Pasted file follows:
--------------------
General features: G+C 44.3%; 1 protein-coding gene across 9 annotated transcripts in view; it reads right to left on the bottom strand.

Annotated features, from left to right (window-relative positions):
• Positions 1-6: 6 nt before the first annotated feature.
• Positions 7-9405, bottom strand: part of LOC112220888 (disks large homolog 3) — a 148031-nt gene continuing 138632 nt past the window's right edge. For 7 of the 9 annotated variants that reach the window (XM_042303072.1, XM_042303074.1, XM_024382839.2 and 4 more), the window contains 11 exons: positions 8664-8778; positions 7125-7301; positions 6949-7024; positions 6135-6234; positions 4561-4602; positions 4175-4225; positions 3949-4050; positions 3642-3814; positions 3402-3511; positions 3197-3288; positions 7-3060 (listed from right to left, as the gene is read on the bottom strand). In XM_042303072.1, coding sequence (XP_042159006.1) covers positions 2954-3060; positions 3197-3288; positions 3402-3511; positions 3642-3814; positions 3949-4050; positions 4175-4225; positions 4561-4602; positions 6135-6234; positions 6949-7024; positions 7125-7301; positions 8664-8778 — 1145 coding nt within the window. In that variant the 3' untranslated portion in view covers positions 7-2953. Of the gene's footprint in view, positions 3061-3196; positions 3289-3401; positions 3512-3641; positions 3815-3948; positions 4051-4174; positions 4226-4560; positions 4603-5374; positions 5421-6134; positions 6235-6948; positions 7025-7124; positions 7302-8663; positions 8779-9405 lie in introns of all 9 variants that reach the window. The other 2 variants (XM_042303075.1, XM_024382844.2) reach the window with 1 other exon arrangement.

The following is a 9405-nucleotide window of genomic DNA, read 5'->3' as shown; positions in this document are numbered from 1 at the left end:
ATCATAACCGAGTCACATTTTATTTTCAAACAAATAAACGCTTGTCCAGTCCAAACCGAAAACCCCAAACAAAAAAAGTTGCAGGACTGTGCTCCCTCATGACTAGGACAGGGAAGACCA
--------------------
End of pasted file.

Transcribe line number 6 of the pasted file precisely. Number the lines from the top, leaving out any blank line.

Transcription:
ATCATAACCGAGTCACATTTTATTTTCAAACAAATAAACGCTTGTCCAGTCCAAACCGAAAACCCCAAACAAAAAAAGTTGCAGGACTGTGCTCCCTCATGACTAGGACAGGGAAGACCA